Sedney said AUAF administrators and board members are actively working to ensure funding is in place for 2020 and beyond.

“We continue to reach out to a wide range of funders, and we continue to get support both from the U.S. and internationally, as well as Afghans,” Sedney said. "We do get support, but it’s unfortunately not at the scale that is necessary to cover the cost of operations and security."

He said university administrators were continuing discussions with American government officials.

"We remain optimistic that we will get the funding that we need to continue, as we have for the last 13 years," Sedney said.

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Arbitrator says UC Berkeley owes its computer science TAs $5 million

Inside Higher Ed - jeu, 01/16/2020 - 01:00

The University of California, Berkeley, must pay $5 million to teaching assistants it improperly denied tuition remission and other benefits, an arbitrator said this week after reviewing a union grievance.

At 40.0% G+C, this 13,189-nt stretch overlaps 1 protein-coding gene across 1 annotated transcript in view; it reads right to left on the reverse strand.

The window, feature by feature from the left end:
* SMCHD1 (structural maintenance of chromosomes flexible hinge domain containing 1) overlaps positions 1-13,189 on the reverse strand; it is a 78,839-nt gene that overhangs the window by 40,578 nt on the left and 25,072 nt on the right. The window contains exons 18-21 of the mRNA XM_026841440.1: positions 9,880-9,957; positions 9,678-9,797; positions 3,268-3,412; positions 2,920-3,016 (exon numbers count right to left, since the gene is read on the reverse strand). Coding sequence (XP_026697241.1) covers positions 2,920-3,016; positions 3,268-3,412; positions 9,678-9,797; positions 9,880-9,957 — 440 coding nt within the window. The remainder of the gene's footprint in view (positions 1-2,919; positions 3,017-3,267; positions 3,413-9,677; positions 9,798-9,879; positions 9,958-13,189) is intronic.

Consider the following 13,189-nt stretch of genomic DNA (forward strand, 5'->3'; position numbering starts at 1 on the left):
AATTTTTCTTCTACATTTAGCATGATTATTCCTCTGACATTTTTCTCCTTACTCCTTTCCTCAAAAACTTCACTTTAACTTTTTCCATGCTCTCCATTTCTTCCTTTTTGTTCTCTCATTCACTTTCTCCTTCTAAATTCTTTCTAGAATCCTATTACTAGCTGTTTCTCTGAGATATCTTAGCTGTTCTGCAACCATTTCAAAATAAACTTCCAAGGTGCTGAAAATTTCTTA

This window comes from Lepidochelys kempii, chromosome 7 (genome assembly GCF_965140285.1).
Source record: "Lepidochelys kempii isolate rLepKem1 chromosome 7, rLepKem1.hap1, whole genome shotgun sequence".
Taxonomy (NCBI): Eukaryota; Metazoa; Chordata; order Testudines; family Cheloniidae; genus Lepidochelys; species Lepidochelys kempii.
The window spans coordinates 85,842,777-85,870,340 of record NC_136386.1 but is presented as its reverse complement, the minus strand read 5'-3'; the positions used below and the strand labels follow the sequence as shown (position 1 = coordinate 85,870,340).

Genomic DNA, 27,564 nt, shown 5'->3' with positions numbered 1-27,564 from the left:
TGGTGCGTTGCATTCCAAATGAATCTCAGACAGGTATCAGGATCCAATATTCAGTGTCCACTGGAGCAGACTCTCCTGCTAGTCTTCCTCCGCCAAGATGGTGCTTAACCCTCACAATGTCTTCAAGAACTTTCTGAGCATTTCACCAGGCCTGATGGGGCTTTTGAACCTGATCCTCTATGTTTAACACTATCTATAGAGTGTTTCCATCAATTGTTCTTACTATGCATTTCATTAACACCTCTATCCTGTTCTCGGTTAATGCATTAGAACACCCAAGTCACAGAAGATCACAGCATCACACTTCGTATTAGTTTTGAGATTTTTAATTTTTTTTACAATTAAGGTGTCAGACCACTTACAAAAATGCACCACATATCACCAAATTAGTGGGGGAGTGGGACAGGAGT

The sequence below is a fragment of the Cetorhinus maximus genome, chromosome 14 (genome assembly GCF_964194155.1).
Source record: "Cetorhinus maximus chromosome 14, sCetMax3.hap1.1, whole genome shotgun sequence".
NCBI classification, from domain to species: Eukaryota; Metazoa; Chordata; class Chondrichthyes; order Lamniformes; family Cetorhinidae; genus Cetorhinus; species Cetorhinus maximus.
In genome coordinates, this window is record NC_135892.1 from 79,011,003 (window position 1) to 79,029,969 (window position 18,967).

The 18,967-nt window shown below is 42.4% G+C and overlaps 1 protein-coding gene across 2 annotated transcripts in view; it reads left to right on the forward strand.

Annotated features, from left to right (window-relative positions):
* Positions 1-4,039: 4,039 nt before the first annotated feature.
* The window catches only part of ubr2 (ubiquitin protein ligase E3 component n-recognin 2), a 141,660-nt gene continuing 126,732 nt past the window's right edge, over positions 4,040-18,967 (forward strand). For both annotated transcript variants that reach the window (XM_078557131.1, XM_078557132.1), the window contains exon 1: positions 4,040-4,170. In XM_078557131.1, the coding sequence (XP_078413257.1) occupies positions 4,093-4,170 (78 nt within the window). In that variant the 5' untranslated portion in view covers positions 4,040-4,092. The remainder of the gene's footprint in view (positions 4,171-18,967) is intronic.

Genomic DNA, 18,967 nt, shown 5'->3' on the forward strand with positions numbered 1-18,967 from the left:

Berkeley says it’s disappointed with the decision but that it will cooperate.

The case concerns about 1,000 students, including many undergraduate teaching assistants in the department of electrical engineering and computer science. Enrollment in these kinds of courses has swelled nationally in recent years, contributing to a major computer science faculty shortage. At Berkeley, for instance, an introductory computer science course now attracts 1,800 students, compared to about half that in 2014. Berkeley, which also has too few graduate student instructors to meet that need, has responded by appointing more and more undergraduate TAs to lead discussion sections and perform other teaching-related tasks.